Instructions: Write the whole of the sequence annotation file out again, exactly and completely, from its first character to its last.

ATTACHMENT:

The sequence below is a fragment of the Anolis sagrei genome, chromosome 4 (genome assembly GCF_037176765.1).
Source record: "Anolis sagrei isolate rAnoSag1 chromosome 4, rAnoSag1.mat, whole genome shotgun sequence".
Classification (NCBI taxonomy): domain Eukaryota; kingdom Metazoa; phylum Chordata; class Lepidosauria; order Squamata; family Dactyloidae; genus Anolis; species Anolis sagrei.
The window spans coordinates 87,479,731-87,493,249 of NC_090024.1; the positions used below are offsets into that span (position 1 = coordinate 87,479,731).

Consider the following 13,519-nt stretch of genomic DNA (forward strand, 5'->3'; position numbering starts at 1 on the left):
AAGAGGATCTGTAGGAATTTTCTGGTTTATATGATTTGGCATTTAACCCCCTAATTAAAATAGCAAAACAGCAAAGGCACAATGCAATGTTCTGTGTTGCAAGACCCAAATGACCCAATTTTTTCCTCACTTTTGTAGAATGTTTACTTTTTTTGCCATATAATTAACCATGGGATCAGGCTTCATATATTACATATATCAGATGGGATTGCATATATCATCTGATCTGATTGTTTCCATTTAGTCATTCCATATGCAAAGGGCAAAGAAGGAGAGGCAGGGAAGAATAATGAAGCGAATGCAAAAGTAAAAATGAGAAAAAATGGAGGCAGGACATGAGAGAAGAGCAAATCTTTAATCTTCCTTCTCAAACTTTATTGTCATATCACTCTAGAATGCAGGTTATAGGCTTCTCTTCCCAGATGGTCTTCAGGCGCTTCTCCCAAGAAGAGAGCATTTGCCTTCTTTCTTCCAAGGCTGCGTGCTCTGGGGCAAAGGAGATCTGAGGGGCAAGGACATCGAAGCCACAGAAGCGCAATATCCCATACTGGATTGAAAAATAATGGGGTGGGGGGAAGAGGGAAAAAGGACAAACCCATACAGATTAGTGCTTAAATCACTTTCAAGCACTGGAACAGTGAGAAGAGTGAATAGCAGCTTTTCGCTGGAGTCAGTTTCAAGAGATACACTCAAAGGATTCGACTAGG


The sequence below is a fragment of the Anolis sagrei genome, chromosome 4 (genome assembly GCF_037176765.1).
Source record: "Anolis sagrei isolate rAnoSag1 chromosome 4, rAnoSag1.mat, whole genome shotgun sequence".
Classification (NCBI taxonomy): domain Eukaryota; kingdom Metazoa; phylum Chordata; class Lepidosauria; order Squamata; family Dactyloidae; genus Anolis; species Anolis sagrei.
The window spans coordinates 87,479,731-87,493,249 of NC_090024.1; the positions used below are offsets into that span (position 1 = coordinate 87,479,731).

Consider the following 13,519-nt stretch of genomic DNA (forward strand, 5'->3'; position numbering starts at 1 on the left):
AAGAGGATCTGTAGGAATTTTCTGGTTTATATGATTTGGCATTTAACCCCCTAATTAAAATAGCAAAACAGCAAAGGCACAATGCAATGTTCTGTGTTGCAAGACCCAAATGACCCAATTTTTTCCTCACTTTTGTAGAATGTTTACTTTTTTTGCCATATAATTAACCATGGGATCAGGCTTCATATATTACATATATCAGATGGGATTGCATATATCATCTGATCTGATTGTTTCCATTTAGTCATTCCATATGCAAAGGGCAAAGAAGGAGAGGCAGGGAAGAATAATGAAGCGAATGCAAAAGTAAAAATGAGAAAAAATGGAGGCAGGACATGAGAGAAGAGCAAATCTTTAATCTTCCTTCTCAAACTTTATTGTCATATCACTCTAGAATGCAGGTTATAGGCTTCTCTTCCCAGATGGTCTTCAGGCGCTTCTCCCAAGAAGAGAGCATTTGCCTTCTTTCTTCCAAGGCTGCGTGCTCTGGGGCAAAGGAGATCTGAGGGGCAAGGACATCGAAGCCACAGAAGCGCAATATCCCATACTGGATTGAAAAATAATGGGGTGGGGGGAAGAGGGAAAAAGGACAAACCCATACAGATTAGTGCTTAAATCACTTTCAAGCACTGGAACAGTGAGAAGAGTGAATAGCAGCTTTTCGCTGGAGTCAGTTTCAAGAGATACACTCAAAGGATTCGACTAGG